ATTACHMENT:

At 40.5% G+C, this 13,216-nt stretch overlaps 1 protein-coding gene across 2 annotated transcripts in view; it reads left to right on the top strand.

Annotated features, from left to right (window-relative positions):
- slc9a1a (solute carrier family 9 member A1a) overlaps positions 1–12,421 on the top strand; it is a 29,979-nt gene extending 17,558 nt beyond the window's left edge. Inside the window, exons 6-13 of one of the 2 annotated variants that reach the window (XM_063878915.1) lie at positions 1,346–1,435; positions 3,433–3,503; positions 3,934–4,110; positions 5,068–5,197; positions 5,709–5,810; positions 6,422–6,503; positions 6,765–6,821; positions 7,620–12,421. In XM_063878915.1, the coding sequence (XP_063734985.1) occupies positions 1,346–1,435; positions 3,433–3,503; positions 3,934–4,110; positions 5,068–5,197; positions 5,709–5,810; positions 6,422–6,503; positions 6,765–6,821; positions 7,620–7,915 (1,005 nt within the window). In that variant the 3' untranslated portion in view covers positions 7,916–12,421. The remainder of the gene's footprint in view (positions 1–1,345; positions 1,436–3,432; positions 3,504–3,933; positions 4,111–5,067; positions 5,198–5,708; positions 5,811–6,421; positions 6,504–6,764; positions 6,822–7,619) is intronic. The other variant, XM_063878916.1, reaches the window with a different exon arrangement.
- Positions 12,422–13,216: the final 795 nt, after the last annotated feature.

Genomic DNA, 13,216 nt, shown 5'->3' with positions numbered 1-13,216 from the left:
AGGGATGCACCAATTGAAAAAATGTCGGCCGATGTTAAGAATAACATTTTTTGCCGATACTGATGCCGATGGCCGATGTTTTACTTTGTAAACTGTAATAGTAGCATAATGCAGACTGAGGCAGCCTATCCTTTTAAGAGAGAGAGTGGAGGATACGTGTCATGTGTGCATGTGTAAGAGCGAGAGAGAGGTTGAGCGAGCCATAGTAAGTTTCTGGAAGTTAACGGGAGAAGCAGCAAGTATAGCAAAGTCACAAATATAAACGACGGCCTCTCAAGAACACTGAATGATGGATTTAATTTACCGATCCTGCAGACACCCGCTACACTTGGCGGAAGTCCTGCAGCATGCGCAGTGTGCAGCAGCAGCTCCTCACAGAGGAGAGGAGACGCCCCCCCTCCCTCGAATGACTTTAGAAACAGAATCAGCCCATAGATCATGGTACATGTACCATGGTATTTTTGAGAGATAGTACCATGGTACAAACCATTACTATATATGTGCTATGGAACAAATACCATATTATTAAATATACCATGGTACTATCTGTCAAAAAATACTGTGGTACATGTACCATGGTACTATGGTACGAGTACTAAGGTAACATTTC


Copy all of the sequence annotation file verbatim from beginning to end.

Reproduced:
At 40.5% G+C, this 13,216-nt stretch overlaps 1 protein-coding gene across 2 annotated transcripts in view; it reads left to right on the top strand.

Annotated features, from left to right (window-relative positions):
- slc9a1a (solute carrier family 9 member A1a) overlaps positions 1–12,421 on the top strand; it is a 29,979-nt gene extending 17,558 nt beyond the window's left edge. Inside the window, exons 6-13 of one of the 2 annotated variants that reach the window (XM_063878915.1) lie at positions 1,346–1,435; positions 3,433–3,503; positions 3,934–4,110; positions 5,068–5,197; positions 5,709–5,810; positions 6,422–6,503; positions 6,765–6,821; positions 7,620–12,421. In XM_063878915.1, the coding sequence (XP_063734985.1) occupies positions 1,346–1,435; positions 3,433–3,503; positions 3,934–4,110; positions 5,068–5,197; positions 5,709–5,810; positions 6,422–6,503; positions 6,765–6,821; positions 7,620–7,915 (1,005 nt within the window). In that variant the 3' untranslated portion in view covers positions 7,916–12,421. The remainder of the gene's footprint in view (positions 1–1,345; positions 1,436–3,432; positions 3,504–3,933; positions 4,111–5,067; positions 5,198–5,708; positions 5,811–6,421; positions 6,504–6,764; positions 6,822–7,619) is intronic. The other variant, XM_063878916.1, reaches the window with a different exon arrangement.
- Positions 12,422–13,216: the final 795 nt, after the last annotated feature.

Genomic DNA, 13,216 nt, shown 5'->3' with positions numbered 1-13,216 from the left:
AGGGATGCACCAATTGAAAAAATGTCGGCCGATGTTAAGAATAACATTTTTTGCCGATACTGATGCCGATGGCCGATGTTTTACTTTGTAAACTGTAATAGTAGCATAATGCAGACTGAGGCAGCCTATCCTTTTAAGAGAGAGAGTGGAGGATACGTGTCATGTGTGCATGTGTAAGAGCGAGAGAGAGGTTGAGCGAGCCATAGTAAGTTTCTGGAAGTTAACGGGAGAAGCAGCAAGTATAGCAAAGTCACAAATATAAACGACGGCCTCTCAAGAACACTGAATGATGGATTTAATTTACCGATCCTGCAGACACCCGCTACACTTGGCGGAAGTCCTGCAGCATGCGCAGTGTGCAGCAGCAGCTCCTCACAGAGGAGAGGAGACGCCCCCCCTCCCTCGAATGACTTTAGAAACAGAATCAGCCCATAGATCATGGTACATGTACCATGGTATTTTTGAGAGATAGTACCATGGTACAAACCATTACTATATATGTGCTATGGAACAAATACCATATTATTAAATATACCATGGTACTATCTGTCAAAAAATACTGTGGTACATGTACCATGGTACTATGGTACGAGTACTAAGGTAACATTTC